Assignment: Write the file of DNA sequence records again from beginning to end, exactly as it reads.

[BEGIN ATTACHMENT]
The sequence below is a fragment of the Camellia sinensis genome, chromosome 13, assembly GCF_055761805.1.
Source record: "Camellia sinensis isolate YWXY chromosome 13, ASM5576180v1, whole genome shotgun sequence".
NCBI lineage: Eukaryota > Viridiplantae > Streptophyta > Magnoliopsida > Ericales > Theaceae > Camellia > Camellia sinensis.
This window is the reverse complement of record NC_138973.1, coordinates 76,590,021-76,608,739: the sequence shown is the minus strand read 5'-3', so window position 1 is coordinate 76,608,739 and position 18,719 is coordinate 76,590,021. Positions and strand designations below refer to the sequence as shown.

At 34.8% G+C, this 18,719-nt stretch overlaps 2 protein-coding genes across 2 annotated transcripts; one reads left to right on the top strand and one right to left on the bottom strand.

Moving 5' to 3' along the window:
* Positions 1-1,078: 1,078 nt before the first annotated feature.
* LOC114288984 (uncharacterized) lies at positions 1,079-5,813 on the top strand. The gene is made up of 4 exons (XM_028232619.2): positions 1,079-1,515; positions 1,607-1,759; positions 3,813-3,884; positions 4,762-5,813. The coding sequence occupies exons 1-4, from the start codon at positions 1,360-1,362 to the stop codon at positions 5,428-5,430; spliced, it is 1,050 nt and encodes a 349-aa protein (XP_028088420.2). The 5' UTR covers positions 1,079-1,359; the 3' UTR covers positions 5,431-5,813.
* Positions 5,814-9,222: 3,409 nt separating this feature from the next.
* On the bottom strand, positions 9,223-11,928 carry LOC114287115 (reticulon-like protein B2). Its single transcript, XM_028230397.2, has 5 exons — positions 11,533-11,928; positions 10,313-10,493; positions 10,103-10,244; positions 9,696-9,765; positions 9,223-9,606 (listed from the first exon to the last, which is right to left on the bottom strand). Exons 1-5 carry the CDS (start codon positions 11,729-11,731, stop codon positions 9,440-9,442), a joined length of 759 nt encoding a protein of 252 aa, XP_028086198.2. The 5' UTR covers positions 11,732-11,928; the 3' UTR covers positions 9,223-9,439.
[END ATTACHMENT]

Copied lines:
The sequence below is a fragment of the Camellia sinensis genome, chromosome 13, assembly GCF_055761805.1.
Source record: "Camellia sinensis isolate YWXY chromosome 13, ASM5576180v1, whole genome shotgun sequence".
NCBI lineage: Eukaryota > Viridiplantae > Streptophyta > Magnoliopsida > Ericales > Theaceae > Camellia > Camellia sinensis.
This window is the reverse complement of record NC_138973.1, coordinates 76,590,021-76,608,739: the sequence shown is the minus strand read 5'-3', so window position 1 is coordinate 76,608,739 and position 18,719 is coordinate 76,590,021. Positions and strand designations below refer to the sequence as shown.

At 34.8% G+C, this 18,719-nt stretch overlaps 2 protein-coding genes across 2 annotated transcripts; one reads left to right on the top strand and one right to left on the bottom strand.

Moving 5' to 3' along the window:
* Positions 1-1,078: 1,078 nt before the first annotated feature.
* LOC114288984 (uncharacterized) lies at positions 1,079-5,813 on the top strand. The gene is made up of 4 exons (XM_028232619.2): positions 1,079-1,515; positions 1,607-1,759; positions 3,813-3,884; positions 4,762-5,813. The coding sequence occupies exons 1-4, from the start codon at positions 1,360-1,362 to the stop codon at positions 5,428-5,430; spliced, it is 1,050 nt and encodes a 349-aa protein (XP_028088420.2). The 5' UTR covers positions 1,079-1,359; the 3' UTR covers positions 5,431-5,813.
* Positions 5,814-9,222: 3,409 nt separating this feature from the next.
* On the bottom strand, positions 9,223-11,928 carry LOC114287115 (reticulon-like protein B2). Its single transcript, XM_028230397.2, has 5 exons — positions 11,533-11,928; positions 10,313-10,493; positions 10,103-10,244; positions 9,696-9,765; positions 9,223-9,606 (listed from the first exon to the last, which is right to left on the bottom strand). Exons 1-5 carry the CDS (start codon positions 11,729-11,731, stop codon positions 9,440-9,442), a joined length of 759 nt encoding a protein of 252 aa, XP_028086198.2. The 5' UTR covers positions 11,732-11,928; the 3' UTR covers positions 9,223-9,439.